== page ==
Government of Tulsa, Oklahoma

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The Tulsa City Hall, formerly known as One Technology Center, houses most city government functions.

The City of Tulsa has a mayor-council form of government. This form of government has been in place since 1989, at which time Tulsa converted from a city commission form of government. The mayor is elected by the entire population and each of the 9 Councilors are elected from districts based on population.

Tulsa is the county seat for Tulsa County. Within the boundaries of the city and surrounding county are tribal lands belonging to and governed by various Native American nations.

Elected officials[edit]

Mayor[edit]

The present mayor of Tulsa is Mayor G. T. Bynum, a Republican.[1] The mayor is responsible for the day to day operations of the city and preparing a budget. The mayor names the police and fire chiefs.

Another former Tulsa mayor, Jim Inhofe, now represents Oklahoma in the United States Senate.

City Auditor[edit]

The current auditor of Tulsa is Cathy Criswell. The auditor is elected independently of the City Council and Mayor to ensure the auditor can act in an objective manner. Criswell was elected in 2013. The city auditor serves a term of two years.

Councilors[edit]

The 2018-20 Tulsa City Council [2] has a historic super majority of women.[3] The Chair and Vice-Chair of the Tulsa City Council are one year appointments which are nominated and elected by the Councilors each December. All 9 seats on the Council are nonpartisan and are elected by the voters of Tulsa in August (General Election) or November (Run Off Election) every other year.[4]

Name District Year First Elected Council Chair/Vice Chair Appointment
Vanessa Hall-Harper District 1 2016 2021 Chair
Jeannie Cue District 2 2011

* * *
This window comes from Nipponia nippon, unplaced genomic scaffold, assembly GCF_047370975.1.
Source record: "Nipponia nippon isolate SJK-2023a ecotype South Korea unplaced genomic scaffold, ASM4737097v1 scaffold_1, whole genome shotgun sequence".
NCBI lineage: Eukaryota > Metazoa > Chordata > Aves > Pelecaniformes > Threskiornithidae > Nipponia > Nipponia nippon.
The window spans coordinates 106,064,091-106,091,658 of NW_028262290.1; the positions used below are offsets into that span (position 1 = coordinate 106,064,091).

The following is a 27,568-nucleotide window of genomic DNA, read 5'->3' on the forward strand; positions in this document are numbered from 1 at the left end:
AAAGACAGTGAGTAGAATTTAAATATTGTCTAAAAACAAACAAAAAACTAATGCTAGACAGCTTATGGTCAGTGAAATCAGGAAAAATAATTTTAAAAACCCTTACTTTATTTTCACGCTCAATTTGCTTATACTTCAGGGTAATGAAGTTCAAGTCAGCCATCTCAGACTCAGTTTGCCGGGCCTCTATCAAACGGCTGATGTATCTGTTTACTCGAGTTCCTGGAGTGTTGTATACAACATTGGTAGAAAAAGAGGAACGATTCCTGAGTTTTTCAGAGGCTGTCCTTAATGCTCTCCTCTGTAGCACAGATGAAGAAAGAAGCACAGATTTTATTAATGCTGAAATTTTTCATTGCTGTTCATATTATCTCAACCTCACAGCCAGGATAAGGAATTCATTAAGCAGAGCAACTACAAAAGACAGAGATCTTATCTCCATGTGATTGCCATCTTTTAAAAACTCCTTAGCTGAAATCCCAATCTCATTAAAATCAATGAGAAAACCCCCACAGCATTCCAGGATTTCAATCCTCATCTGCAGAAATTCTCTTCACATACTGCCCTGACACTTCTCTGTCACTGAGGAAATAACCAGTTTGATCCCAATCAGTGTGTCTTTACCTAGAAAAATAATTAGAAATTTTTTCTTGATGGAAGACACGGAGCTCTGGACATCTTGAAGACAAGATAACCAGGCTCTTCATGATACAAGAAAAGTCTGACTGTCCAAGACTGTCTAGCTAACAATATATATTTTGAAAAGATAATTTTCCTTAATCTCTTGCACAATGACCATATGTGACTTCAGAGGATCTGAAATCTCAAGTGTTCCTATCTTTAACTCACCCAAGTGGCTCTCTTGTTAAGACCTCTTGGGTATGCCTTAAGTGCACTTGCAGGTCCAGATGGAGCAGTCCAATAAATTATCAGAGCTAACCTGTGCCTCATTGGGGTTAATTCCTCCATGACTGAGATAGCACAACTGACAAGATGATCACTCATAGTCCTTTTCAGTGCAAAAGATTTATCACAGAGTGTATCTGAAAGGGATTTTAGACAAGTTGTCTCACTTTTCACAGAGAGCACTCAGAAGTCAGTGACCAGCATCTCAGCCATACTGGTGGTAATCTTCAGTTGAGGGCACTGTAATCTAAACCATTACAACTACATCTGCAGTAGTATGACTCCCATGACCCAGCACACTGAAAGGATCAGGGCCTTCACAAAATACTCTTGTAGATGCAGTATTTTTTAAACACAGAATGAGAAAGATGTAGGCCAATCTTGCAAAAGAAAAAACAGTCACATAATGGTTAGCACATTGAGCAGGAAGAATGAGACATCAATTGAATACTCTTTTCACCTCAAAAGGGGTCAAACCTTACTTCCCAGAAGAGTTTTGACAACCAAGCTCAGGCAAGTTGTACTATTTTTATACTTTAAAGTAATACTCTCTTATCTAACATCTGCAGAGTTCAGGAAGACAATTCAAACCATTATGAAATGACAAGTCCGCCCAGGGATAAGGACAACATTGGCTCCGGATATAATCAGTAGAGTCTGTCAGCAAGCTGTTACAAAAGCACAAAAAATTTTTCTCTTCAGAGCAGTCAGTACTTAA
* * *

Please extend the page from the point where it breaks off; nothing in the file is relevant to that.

Crista Patrick District 3 2018
Kara Joy McKee District 4 2018
Mykey Arthrell-Knezek District 5 2020
Connie Dodson District 6 2014
Lori Decter Wright District 7 2018 2021 Vice Chair
Phil Lakin, Jr. District 8 2011 2020 Immediate Past Chair
Jayme Fowler District 9 2020

[5]

City Hall[edit]

Tulsa's City Hall in the Civic Center until 2007.

Until 2007, City Hall was located in the civic center, a sector of downtown that included most governmental services, including the Federal Courthouse, Tulsa County Courthouse, Tulsa City-County Library, and The Convention Center. In 2007 Mayor Kathy Taylor proposed to move City Hall from its civic center location to One Technology Center, on the northwest corner of Second Street and Cincinnati. Taylor argued that a recent study showed the move would save $15.2 million over a 10-year period. Most of the savings would come from the new energy efficient building.[6] The move then allowed the former City Hall property to be redeveloped into a new Aloft Hotel,[7] to support the BOK Center. The conversion was completed in 2013.[8]

On July 12, 2007, the Tulsa City Council voted 8-1 to move the City Hall to One Technology Center.[9]

History[edit]

Tulsa's first city office building was a two-story brick building constructed in 1906 at 211 West Second Street. Primarily intended as a fire station, it included administrative offices and a police station. The city jail was in the basement.[10] The city quickly outgrew that facility and began renting office space in the privately owned Reeder Building.

text Tulsa Municipal Building (1917-1977)

In 1917, Tulsa government offices moved into a much larger facility at Fourth and Cincinnati, formally called the Municipal Building, to house city services. This served the city until the 1960s, when the Civic Center building was opened.[11] The Municipal Building was listed on the National Register of Historic Places under Criterion C on July 18, 1975. Its NRIS number is 75001574.[12]

References[edit]

  1. ^ Griffin, David. "GT Bynum Defeats Incumbent Bartlett For Tulsa Mayor". www.newson6.com.
  2. ^ "Tulsa City Council". www.tulsacouncil.org.
  3. ^ World, Kevin Canfield Tulsa. "When six women are sworn in as Tulsa city councilors on Monday, history will be made". Tulsa World.
  4. ^ "City of Tulsa". www.cityoftulsa.org.
  5. ^ "Tulsa City Council". www.tulsacouncil.org.
  6. ^ P.J. Lassek (2007-06-13). "Mayor: City Hall move is crucial". Tulsa World. Archived from the original on 2011-08-07. Retrieved 2007-06-13.
  7. ^ [1][dead link]
  8. ^ Lowrie, Lacey (April 11, 2013). "Get A Preview Of New Downtown Hotel In Old Tulsa City Hall Building". News on 6. Accessed July 5, 2015.
  9. ^ P.J. Lassek (2007-07-13). "City Hall move OK'd, with conditions". Tulsa World. Archived from the original on 2007-08-11. Retrieved 2007-07-13.
  10. ^ "A Chronological history of Tulsa, 1836 - 1950". Tulsa County GenWeb site.
  11. ^ "The Many Homes of City Hall". Tulsa Gal Website, February 19, 2010
  12. ^ "Tulsa Municipal Building". Tulsa Preservation Commission. Archived 2011-09-28 at the Wayback Machine

External links[edit]